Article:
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What does the government of John Major (1990-97) and that of Theresa May (since mid-2016) have in common? With the benefit of hindsight and the observation of contemporary events, we can make specific comparisons between them.
1. Lack of parliamentary majority
A fundamental weakness faced by both administrations is that neither enjoyed a significant parliamentary majority while being in office. Major’s narrow majority of 21, a personal mandate achieved against the odds in the 1992 general election, was gradually eroded by defections and by-election losses in subsequent years. The ultimate consequence of this was that by late 1996 Major led a minority government that struggled to practically function in terms of getting any of its legislation through Parliament.
In also seeking a personal mandate, Theresa May called the 2017 general election and gambled the small majority she’d inherited from David Cameron. She acted in the confident expectation that she would gain a strengthened hand for impending Brexit negotiations, yet the volatile and unexpected result saw her heading a minority government, within a much quicker timescale than Major did.
The fact that both the Major and May Conservative administrations have experienced such small to non-existent parliamentary majorities for the bulk of their premierships has adversely impacted both their capacity to pass legislation and also pursue their broader chosen political narrative.
Consequently, it has eventually led to a destabilising political situation whereby both leaders became reliant on minority parties within the Commons, (specifically those from Northern Ireland) in order to coherently govern, which also impacted negatively on that often troubled province’s own political stability and the UK’s wider constitutional settlement.
As a further side-effect of such a compromised political status, both leaders embraced a more consensual and less ‘presidential’ style of government compared with other premiers such as Margaret Thatcher and Tony Blair, and this has further contributed to a shared image of inherent weakness and an inability to deliver what both their party and the wider electorate have required.
2. European crises
A sense of ongoing crisis linked to European policy-making has created particularly visible parliamentary difficulties as well as Cabinet disunity for both Prime Ministers. For Major, such executive-level division had lingered since he succeeded Thatcher in 1990, with some Thatcherite loyalists remaining within his Cabinet for most of his rule. This indicated a degree of pragmatic executive-level management on his part, yet simmering tensions spilled explicitly into the public domain in mid-1993, when at the height of attempts to ratify the Maastricht Treaty, Major alluded to the media of several so-called Cabinet ‘bastards’, whose apparent disloyalty stemmed from their rigid Euroscepticism and ongoing associations with Thatcher.
The full extent of such intractable Cabinet divisions came to a dramatic crescendo in the summer of 1995, when Major challenged internal party critics to “put up or shut up”. In an unorthodox and risky move he promptly resigned as party leader, but remained as prime minister and successfully stood for re-election against the challenge of John Redwood. However, while Major ultimately remained as prime minister until 1997, he was undoubtedly politically damaged by this bruising process.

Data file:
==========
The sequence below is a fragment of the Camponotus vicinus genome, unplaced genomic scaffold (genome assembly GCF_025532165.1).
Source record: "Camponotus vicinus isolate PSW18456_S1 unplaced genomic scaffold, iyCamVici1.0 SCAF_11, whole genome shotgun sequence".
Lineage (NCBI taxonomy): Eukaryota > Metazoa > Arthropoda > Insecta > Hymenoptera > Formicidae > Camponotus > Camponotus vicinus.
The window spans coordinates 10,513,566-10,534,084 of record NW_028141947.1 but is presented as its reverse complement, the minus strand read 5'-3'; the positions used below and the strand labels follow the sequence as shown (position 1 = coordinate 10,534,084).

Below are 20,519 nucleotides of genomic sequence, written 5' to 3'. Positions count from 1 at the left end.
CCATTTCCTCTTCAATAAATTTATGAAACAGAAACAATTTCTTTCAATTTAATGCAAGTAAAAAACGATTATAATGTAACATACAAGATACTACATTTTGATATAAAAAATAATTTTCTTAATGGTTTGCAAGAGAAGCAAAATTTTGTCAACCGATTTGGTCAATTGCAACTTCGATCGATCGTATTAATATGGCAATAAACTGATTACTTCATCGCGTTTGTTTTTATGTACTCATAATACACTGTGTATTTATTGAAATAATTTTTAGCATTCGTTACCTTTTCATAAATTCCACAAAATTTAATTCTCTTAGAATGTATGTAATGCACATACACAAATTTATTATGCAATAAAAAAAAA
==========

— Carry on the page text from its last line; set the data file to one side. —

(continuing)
Theresa May has often experienced situations whereby similar acts of ‘brinkmanship’ have been a common occurrence between her and elements of her party. Her unexpected electoral setback of 2017 was partly influenced by both internal Conservative differences and wider public divisions relating to Brexit strategy and the nature of Britain’s appropriate departure from the EU.
However, the fundamental consequence was that it destroyed her previously high degree of authority over both her parliamentary party and also her Cabinet. By mid-2018, and in a similarly divisive situation that faced Major’s administration, her painstaking efforts to hold her finely balanced Cabinet of ‘Brexiteers’ and ‘Remainers’ together threatened to disintegrate at the height of prolonged Brexit diplomacy, and specifically relating to the Chequers Agreement. The high-profile sequential resignations of senior Cabinet Ministers David Davis and Boris Johnson in July 2018 publicly exposed Cabinet unrest on the issue, with both making damaging comments about her approach to this pivotal policy issue.
As with the Major era, this episode ultimately illustrated May’s declining degree of Cabinet control over such so-called ‘big beasts’, and in turn sowed unrest among her MPs, highlighting the ever-present danger to her position of potential alternative party leaders, but she survived in the short-term at least.
Nevertheless, the likelihood of a future leadership challenge remains a longer-term recurring possibility, and such a scenario grows increasingly likely if Brexit talks continue to flounder in the build-up to UK’s proposed EU departure date of March 2019.
Both Major and May have therefore been significantly hampered by a weak parliamentary position at a time of high political stakes. While each appeared to neutralise and manage internal opposition and rivals to varying degrees of success, their restricted capacity to control both the executive and the legislature has been principally shaped by their difficulties stemming from an unerring and destabilising European policy agenda.